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Mr. McCARTHY of California. Mr. Chairman, this amendment is designed to make several small changes to make sure the regulation D, rule 506 provision in this bill meets its original intent.
In consultation with the Securities and Exchange Commission and our friends on the other side of the aisle, we identified several areas where the language in the bill could have had some unintended consequences that may have limited the effectiveness of the provision or expanded its reach beyond what we originally intended.
This amendment does three things:
Clarifies that general advertising provision should only apply to Regulation D, rule 506 of the securities offerings;
Protects investors by allowing for general advertising in the secondary sale of these securities, so long as only qualified institutional buyers purchase the securities;
Provides consistency in the interpretation for regulators that general advertising should not cause these private offerings to be considered public offerings.
Our goal with this amendment is to ensure that more small businesses have the opportunity to find the investors they need while preserving investor protections.
Mr. Chairman, as many people know on this floor, I created my first business at age 20. I was fortunate enough to be successful enough to pay my way through college.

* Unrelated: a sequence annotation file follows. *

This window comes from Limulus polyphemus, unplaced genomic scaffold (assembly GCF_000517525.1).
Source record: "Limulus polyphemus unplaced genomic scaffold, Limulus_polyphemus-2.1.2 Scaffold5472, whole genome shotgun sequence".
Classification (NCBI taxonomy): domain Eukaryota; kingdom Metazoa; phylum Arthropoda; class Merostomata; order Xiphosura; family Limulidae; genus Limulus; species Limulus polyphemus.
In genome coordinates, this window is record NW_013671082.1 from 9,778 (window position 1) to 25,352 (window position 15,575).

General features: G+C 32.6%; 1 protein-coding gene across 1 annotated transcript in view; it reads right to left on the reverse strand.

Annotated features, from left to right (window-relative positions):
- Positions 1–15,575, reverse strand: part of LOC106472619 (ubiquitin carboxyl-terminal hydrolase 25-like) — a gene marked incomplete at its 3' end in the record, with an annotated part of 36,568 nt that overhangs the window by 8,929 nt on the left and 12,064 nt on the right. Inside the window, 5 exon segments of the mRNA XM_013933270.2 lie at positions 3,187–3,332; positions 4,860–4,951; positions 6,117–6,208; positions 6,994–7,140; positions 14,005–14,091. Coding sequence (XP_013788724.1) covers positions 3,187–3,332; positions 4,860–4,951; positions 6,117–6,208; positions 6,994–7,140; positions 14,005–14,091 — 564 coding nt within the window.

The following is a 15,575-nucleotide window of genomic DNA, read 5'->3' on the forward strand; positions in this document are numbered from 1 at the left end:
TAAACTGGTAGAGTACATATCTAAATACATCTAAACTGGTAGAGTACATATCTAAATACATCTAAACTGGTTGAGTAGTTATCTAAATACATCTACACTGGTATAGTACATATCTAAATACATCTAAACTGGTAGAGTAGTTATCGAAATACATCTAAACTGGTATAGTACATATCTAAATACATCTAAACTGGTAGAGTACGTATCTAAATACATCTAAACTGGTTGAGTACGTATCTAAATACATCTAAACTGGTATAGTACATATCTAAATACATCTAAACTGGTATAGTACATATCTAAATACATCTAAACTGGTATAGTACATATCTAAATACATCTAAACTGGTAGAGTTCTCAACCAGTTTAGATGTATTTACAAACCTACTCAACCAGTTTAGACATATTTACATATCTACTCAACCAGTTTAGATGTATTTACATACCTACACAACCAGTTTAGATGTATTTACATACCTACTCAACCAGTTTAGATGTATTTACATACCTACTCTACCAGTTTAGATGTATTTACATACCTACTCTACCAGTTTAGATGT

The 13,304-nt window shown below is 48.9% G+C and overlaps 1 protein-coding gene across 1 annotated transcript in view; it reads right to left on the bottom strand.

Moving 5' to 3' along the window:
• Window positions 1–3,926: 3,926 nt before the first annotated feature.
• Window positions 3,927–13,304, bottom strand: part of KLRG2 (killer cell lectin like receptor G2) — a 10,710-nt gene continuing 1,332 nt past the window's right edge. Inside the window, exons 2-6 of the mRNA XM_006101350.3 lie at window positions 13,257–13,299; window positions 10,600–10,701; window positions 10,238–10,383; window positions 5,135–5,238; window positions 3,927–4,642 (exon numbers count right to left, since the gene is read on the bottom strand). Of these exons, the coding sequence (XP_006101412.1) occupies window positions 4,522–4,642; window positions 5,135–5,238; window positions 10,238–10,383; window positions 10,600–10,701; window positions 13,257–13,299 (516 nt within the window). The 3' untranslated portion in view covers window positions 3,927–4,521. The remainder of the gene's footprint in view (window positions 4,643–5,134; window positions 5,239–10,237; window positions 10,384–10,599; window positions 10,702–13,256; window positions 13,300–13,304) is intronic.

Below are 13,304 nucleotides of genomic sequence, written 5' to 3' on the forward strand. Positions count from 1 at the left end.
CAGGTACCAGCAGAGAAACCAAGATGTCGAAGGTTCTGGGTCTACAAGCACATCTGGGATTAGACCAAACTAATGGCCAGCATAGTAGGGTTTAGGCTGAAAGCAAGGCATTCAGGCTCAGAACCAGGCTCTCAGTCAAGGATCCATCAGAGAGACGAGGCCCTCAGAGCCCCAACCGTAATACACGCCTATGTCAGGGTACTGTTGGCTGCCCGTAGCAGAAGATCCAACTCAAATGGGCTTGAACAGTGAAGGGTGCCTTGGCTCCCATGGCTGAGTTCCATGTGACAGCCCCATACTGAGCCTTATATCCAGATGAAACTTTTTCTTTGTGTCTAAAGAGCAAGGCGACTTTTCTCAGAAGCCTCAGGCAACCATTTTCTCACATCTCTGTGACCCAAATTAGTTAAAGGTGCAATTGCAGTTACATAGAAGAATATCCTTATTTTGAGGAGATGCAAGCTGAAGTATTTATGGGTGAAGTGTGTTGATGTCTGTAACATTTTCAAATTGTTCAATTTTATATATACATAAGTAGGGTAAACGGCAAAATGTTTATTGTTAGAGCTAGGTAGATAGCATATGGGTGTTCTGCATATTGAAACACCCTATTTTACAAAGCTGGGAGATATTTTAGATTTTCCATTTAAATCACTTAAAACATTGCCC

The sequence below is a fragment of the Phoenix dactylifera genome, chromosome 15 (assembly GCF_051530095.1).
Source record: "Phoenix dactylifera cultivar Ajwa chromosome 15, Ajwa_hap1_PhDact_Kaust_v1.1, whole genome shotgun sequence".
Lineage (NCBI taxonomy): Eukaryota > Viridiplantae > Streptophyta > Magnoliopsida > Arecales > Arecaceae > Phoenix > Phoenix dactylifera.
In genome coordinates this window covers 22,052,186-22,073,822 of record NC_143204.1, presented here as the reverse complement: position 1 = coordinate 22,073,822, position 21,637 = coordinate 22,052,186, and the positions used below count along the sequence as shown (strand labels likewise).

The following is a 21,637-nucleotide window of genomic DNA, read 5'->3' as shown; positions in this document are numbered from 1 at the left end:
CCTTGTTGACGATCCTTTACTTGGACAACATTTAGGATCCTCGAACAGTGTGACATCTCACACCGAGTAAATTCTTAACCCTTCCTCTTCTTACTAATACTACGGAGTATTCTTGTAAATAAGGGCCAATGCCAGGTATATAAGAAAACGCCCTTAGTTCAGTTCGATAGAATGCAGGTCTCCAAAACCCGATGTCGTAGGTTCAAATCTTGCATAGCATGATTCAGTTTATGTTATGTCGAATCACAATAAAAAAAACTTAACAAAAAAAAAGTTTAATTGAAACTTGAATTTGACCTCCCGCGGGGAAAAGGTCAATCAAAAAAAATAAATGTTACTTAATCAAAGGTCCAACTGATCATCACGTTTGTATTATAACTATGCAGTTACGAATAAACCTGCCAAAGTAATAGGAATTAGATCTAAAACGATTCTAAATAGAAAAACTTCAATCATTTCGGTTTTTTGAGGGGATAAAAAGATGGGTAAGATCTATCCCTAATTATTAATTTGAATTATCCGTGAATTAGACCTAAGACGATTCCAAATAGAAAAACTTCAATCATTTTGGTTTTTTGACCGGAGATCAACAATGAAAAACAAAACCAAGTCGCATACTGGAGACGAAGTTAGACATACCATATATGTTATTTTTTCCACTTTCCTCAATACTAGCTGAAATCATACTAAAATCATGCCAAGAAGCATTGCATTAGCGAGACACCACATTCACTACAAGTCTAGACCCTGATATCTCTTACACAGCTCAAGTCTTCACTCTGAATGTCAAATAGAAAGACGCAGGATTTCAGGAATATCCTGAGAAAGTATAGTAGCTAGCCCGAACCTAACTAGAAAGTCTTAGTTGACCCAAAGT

Mr. Chairman, if I look today, I don't know if I could start that same small business. Entrance to market is great, access to capital. What our goal to do it in this bill and amendment is to expand that. And as we measure across America, the greatest growth we have is small business.
Mr. Chairman, I was reading the other day, if you looked at the challenge that we have, this current administration and their policies hampering our ability to grow, you look back to the end of the last recession, 2001, you look at the beginning of this recession in 2007, a lot of people in America say that was a time of growth in America, from 2001 to 2007.
Well, if you ever measured who created those jobs, small businesses. Companies under 500 employees added 7 million jobs, and 70 percent of those new 7 million jobs came from companies 5 years old or younger.
But, Mr. Chairman, under this new administration, we're at an all-time low of new start-ups. So we're hopeful, with this new legislation, that that will all change, that the future will be brighter, small businesses will continue to grow, and we'll put America back on the right path.
I reserve the balance of my time.
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